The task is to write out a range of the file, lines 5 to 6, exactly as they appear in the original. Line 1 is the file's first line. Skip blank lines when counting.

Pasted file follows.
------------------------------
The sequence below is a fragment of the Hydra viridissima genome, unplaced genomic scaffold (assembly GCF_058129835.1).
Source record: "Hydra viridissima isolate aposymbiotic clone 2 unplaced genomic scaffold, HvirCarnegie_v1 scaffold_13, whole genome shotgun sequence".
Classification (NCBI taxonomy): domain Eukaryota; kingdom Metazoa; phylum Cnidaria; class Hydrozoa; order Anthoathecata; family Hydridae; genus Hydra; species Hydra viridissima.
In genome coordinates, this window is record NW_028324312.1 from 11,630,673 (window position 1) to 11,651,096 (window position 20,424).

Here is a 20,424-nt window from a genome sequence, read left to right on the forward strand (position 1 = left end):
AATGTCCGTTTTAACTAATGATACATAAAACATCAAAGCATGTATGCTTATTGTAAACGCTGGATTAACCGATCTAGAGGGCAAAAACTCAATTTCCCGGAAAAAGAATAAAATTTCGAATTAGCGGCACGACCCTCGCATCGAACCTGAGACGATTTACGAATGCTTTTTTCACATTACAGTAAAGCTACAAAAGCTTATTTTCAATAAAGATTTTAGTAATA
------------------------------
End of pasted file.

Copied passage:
Here is a 20,424-nt window from a genome sequence, read left to right on the forward strand (position 1 = left end):
AATGTCCGTTTTAACTAATGATACATAAAACATCAAAGCATGTATGCTTATTGTAAACGCTGGATTAACCGATCTAGAGGGCAAAAACTCAATTTCCCGGAAAAAGAATAAAATTTCGAATTAGCGGCACGACCCTCGCATCGAACCTGAGACGATTTACGAATGCTTTTTTCACATTACAGTAAAGCTACAAAAGCTTATTTTCAATAAAGATTTTAGTAATA